The former Legislative Council Building was officially reopened on Friday last week as the new headquarters of the Court of Final Appeal.
Among the guests at the opening ceremony were Zhou Qiang, president of the Supreme People’s Court of China, Chief Executive Leung Chun-ying and Zhang Xiaoming, director of Beijing’s liaison office in Hong Kong.
It must have been quite interesting to see Zhang, who publicly stated a few weeks ago that the chief executive had “superior power” over all other government branches, and Leung himself, who might also believe in his superiority, sitting side by side at the auditorium listening to Chief Justice Geoffrey Ma Tao-li’s speech on the true essence of the rule of law, in which Ma clearly affirmed the principle of judicial independence.
In fact, whether our judiciary can continue to remain independent and impartial depends not only on the system itself but also on our judges’ insistence that court decisions are made entirely according to legal principles under all circumstances.
However, the recent scandal over the appointment of the pro vice chancellor of the University of Hong Kong was a wake-up call that reminded us how people with absolute power can throw their weight around and influence people with less power to make inappropriate decisions on important issues.
The key to preventing that from happening is to make sure our appointment system can achieve a balance of power.
Under Article 88 of the Basic Law, judges of the various levels of courts in Hong Kong are appointed by the chief executive on the recommendation of an independent committee.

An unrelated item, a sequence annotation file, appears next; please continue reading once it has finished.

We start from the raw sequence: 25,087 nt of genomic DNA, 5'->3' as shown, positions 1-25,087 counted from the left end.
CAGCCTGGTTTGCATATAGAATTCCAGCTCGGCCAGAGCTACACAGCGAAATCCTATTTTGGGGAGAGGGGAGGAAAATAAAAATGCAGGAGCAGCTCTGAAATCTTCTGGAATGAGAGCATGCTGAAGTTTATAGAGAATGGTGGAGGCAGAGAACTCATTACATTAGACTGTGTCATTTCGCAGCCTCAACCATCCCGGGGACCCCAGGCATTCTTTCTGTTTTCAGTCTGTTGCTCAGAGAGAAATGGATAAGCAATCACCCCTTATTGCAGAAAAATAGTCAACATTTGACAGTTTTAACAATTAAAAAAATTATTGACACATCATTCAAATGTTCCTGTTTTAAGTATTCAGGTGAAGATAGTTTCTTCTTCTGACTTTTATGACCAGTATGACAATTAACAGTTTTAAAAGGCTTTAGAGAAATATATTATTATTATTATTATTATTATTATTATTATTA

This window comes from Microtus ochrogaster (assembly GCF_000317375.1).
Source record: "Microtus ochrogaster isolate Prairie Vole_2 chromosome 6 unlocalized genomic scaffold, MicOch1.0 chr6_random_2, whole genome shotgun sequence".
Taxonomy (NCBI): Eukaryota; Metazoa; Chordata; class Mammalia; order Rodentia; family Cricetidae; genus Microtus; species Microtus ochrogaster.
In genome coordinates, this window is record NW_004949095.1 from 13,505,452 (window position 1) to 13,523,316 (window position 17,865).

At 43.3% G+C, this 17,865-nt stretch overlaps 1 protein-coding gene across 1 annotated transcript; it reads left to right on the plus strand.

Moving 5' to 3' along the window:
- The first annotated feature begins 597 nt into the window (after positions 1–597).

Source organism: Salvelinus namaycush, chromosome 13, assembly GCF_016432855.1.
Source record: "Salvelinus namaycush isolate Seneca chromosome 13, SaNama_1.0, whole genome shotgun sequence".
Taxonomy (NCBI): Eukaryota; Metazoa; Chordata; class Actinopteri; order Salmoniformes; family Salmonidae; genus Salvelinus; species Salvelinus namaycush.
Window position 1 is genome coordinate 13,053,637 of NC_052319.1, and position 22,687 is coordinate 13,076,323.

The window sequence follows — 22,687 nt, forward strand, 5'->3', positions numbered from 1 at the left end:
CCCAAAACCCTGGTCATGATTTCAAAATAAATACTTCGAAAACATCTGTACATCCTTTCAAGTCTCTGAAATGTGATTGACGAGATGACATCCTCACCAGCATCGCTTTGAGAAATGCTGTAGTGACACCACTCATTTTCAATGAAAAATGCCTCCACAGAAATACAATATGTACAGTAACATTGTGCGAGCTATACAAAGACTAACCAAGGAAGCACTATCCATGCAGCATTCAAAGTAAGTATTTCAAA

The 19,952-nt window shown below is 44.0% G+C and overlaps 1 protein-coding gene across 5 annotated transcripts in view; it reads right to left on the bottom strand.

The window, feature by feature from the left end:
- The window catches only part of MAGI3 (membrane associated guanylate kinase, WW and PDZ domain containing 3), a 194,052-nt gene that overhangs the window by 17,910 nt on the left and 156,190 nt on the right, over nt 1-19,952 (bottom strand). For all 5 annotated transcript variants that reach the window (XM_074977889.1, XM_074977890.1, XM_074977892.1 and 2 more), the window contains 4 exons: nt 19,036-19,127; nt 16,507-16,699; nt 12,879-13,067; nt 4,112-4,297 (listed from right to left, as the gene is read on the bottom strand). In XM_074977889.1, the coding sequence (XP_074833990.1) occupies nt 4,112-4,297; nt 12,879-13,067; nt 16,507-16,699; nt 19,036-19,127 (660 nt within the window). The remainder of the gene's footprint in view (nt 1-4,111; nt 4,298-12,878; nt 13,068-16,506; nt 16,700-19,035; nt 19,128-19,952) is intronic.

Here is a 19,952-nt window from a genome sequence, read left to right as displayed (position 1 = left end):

The truth is, however, that the committee is, in fact, not as independent as people might think, as the chief executive has the power to appoint seven out of its 10 members.
Besides, the Secretary for Justice is an ex officio member of the committee, which means the government can always count on eight votes out of 10 in the appointment of judges.
Therefore, even though our judges appointed under the current system have been able to remain largely independent and impartial under most circumstances, reform of the formation of the committee is still necessary, and some in the legal sector have already weighed in on this fundamental issue.
For example, Dr. Margaret Ng Ngoi-yee, the former Legco member representing the legal sector, has publicly proposed that the secretary for justice should cease being an ex officio member of the committee.
Apart from her suggestion, I think we should also consider allowing the chief justice, the ex officio chairman of the committee, to appoint two judges of his own choice to the committee, so as to strengthen its independence.
Unfortunately, any change in the formation of the committee would entail amending the law, and I don’t think the chief executive and the Department of Justice would be willing to do so unless there is enormous public pressure for such a change.
Therefore, at this stage, the conscience of our judges and their determination to resist political pressure will be the only thing we can rely on to preserve the independence of our judiciary.
This article appeared in the Hong Kong Economic Journal on Sept. 29.
Translation by Alan Lee
[Chinese version 中文版]
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